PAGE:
According to Greenberg Traurig's Ron Schirtzer, star BMW salesperson Carlos Kirrigin ran a 12-year ponzi scheme that cost Field Motorcars over $5M. The ponzi scheme allegedly involved sales of BMWs to brokers and dealers in Puerto Rico that were made to appear as sales to end-users at prices higher by $1K-$3K than the actual sale price. Prime Wholesalers, for example, allegedly opened a fictitious account to conceal the true purchaser. With the help of fraudulent invoices, fictitious names, and transfers from bank to bank, said Schirtzer, Kirrigan was able to sustain the scheme.
The scheme was allegedly financed partly by outside investors. In addition, said Schirtzer, Kirrigin was buying and selling cars from sources other than from Fields, with Fields partly subsidizing this outside operation. Kirrigin also allegedly borrowed money from the next sale to pay for the prior sale, and eventually the scheme imploded.
Representing himself, Carlos Kirrigan argued that he was not greedy in a bad way, because that is what this capitalism is about. Kirrigan said he was the hardest working salesperson, but was no greedier than anyone else. In fact, his efforts were an important part of the dealership's ability to grow rapidly.
Over 16+ years, Kirrigan said, there were thousands and thousands of transactions, and nothing had changed throughout the years. Why would they only notice red flags after more than a decade?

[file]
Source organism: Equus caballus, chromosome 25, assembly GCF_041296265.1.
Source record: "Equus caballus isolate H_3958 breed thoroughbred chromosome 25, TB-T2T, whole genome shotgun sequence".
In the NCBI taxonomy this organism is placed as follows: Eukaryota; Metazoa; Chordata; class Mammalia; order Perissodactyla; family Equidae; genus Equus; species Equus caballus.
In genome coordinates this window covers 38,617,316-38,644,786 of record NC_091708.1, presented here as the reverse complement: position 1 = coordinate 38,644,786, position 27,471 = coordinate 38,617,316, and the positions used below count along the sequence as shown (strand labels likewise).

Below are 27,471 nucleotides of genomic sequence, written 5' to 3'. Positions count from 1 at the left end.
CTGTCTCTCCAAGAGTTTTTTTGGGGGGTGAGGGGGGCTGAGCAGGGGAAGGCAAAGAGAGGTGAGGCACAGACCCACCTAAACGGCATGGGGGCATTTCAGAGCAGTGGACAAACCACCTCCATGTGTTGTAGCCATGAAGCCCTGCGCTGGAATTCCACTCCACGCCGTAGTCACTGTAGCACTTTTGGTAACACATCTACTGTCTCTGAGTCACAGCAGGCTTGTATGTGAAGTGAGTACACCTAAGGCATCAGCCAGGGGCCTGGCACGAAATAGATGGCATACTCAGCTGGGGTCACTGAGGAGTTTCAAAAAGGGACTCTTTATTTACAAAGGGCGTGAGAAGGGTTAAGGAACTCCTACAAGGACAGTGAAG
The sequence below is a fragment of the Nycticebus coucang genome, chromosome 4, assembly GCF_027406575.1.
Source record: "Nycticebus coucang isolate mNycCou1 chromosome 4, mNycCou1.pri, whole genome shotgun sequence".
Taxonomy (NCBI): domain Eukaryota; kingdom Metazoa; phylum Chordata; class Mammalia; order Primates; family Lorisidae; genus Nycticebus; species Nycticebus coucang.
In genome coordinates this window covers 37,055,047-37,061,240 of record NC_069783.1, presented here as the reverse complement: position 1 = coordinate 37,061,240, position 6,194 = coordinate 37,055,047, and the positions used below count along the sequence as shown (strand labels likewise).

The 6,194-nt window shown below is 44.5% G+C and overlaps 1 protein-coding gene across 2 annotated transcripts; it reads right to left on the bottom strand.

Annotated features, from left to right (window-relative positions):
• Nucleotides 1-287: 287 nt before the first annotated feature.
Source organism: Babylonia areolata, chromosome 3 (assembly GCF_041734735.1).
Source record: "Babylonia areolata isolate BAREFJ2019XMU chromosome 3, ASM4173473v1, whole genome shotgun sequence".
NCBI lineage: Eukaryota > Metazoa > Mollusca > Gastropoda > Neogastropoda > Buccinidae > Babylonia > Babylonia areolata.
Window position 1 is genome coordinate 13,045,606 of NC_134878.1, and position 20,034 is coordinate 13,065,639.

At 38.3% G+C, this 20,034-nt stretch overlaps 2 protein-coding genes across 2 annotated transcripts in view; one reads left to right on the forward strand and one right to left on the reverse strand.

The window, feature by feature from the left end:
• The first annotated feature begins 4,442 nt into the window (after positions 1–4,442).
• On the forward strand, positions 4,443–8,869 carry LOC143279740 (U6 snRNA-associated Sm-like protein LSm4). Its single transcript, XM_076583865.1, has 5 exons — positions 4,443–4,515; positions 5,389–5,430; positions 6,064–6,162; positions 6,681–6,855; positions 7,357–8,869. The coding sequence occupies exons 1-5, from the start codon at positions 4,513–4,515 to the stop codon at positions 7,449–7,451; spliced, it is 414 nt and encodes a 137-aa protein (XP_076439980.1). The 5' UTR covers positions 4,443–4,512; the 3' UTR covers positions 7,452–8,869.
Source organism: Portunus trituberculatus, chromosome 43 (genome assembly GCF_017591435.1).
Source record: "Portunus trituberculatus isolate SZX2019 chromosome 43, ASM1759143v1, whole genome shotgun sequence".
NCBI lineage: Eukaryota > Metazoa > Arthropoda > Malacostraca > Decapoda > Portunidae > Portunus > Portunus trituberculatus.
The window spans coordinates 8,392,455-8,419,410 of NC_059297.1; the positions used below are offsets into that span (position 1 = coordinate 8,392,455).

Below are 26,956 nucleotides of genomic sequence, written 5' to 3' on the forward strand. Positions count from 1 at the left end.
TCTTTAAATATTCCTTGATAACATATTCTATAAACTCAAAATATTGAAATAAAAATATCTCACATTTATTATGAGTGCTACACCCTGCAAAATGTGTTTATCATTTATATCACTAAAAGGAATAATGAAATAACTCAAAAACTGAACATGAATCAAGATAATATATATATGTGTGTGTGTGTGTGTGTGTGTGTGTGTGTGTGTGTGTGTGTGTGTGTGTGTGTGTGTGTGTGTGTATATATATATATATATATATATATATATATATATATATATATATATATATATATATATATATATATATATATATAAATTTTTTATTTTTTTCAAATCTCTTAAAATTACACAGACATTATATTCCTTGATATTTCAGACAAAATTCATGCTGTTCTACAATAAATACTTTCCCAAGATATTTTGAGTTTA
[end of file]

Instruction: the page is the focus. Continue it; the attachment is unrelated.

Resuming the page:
Kirrigan said that every car dealership is a "ponzi scheme" in the sense that there's money coming in and money going out, and there's a float. If there was a conspiracy, said Kirrigan, it must have started at the top of the organization, where the benefits of his efforts allowed them to transform the dealership from a small store to a "Taj Majal."
From 1991 until he was dismissed in 2008, Kirrigan said, he was advancing the cause of Fields BMW, serving Fields BMW's market, working enormous hours, bringing in astronomical numbers, which significant benefitted Fields, and no one ever complained. "It's not like they only had a meeting once every nine years," said Kirrigan.
Kirrigan said he also did deals elsewhere, but he gave Fields as much business as he could, and possibly as much as they could handle.